The Japanese yen's safe-haven status may be in jeopardy as rising import costs continue to weigh on the country's export sector and eat into its current account, analysts say.
"As Japan's current account condition continues to deteriorate, the yen's function as a safe-haven harbor may come into question," said Boris Schlossberg, currency analyst at BK Asset Management.
A nation's currency may obtain 'safe-haven status' if that country has a current account surplus, whereby exports exceed imports. As people abroad pay for these exports in the exporting country's currency, greater demand for that currency leads it to appreciate.
"In order for [the yen's] safe-haven status to disappear essentially Japan would have to lose its current account surplus," David Forrester, senior vice president at Macquarie told CNBC.
Rising import costs
"[The yen] is gradually losing [its safe-haven status] because of its deteriorating trade balance despite the weaker yen," Forrester said.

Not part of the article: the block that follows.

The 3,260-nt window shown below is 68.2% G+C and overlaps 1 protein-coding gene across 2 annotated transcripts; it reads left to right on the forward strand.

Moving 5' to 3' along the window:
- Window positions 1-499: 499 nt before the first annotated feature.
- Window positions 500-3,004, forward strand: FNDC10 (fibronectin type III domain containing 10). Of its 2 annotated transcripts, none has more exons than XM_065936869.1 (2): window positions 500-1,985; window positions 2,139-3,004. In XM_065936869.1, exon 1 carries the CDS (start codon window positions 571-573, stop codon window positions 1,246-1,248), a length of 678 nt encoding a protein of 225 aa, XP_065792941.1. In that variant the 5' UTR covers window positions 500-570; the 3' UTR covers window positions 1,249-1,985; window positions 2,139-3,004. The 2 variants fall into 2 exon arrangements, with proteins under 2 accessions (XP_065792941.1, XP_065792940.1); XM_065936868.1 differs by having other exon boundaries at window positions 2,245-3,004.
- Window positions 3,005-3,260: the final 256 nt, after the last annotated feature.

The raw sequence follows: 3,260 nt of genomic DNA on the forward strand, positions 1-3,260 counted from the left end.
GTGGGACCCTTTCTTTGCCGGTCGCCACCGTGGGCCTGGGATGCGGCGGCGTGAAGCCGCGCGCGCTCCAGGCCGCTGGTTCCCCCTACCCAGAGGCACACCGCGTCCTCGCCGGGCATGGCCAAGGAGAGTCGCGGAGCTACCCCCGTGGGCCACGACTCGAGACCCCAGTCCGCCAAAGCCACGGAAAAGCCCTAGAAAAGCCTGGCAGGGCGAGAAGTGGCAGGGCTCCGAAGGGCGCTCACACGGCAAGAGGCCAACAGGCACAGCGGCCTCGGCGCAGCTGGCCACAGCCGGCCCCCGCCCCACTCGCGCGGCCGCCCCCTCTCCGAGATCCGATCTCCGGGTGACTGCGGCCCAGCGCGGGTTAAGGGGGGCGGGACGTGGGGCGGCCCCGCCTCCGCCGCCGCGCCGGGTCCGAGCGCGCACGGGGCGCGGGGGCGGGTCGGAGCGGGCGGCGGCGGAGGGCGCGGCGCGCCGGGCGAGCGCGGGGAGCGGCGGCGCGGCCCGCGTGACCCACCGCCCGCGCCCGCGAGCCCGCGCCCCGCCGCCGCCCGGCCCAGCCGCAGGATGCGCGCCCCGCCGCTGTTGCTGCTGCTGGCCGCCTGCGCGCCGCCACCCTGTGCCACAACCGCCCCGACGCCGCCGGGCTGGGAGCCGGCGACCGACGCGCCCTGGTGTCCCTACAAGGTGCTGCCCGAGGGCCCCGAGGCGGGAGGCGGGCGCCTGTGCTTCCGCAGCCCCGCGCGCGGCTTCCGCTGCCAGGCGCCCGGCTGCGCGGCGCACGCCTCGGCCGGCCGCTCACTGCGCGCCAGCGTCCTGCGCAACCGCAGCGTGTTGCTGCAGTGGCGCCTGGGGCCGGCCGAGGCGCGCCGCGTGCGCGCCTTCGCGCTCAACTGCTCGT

Japan posted its 21st consecutive monthly trade deficit this week amid a rise in the cost for energy imports following the shutdown of several nuclear plants after the Tohoku tsunami in 2011. Imports rose 18.1 percent on-year in March, while exports rose a mere 1.8 percent.
While the yen's 21 percent depreciation against the U.S. dollar last year due to Abenomics - Prime Minister Shinzo Abe's radical economic reform plan - should spur greater demand for Japanese goods, any resulting demand increase has not been enough to offset rising import costs.
However, any deterioration in the current account surplus due to weak trade data is unlikely to be quick. In February, Japan swung to a current account surplus for the first time in five months as income surplus - the portion of the current account that includes earnings from overseas investments - outweighed the country's trade deficit.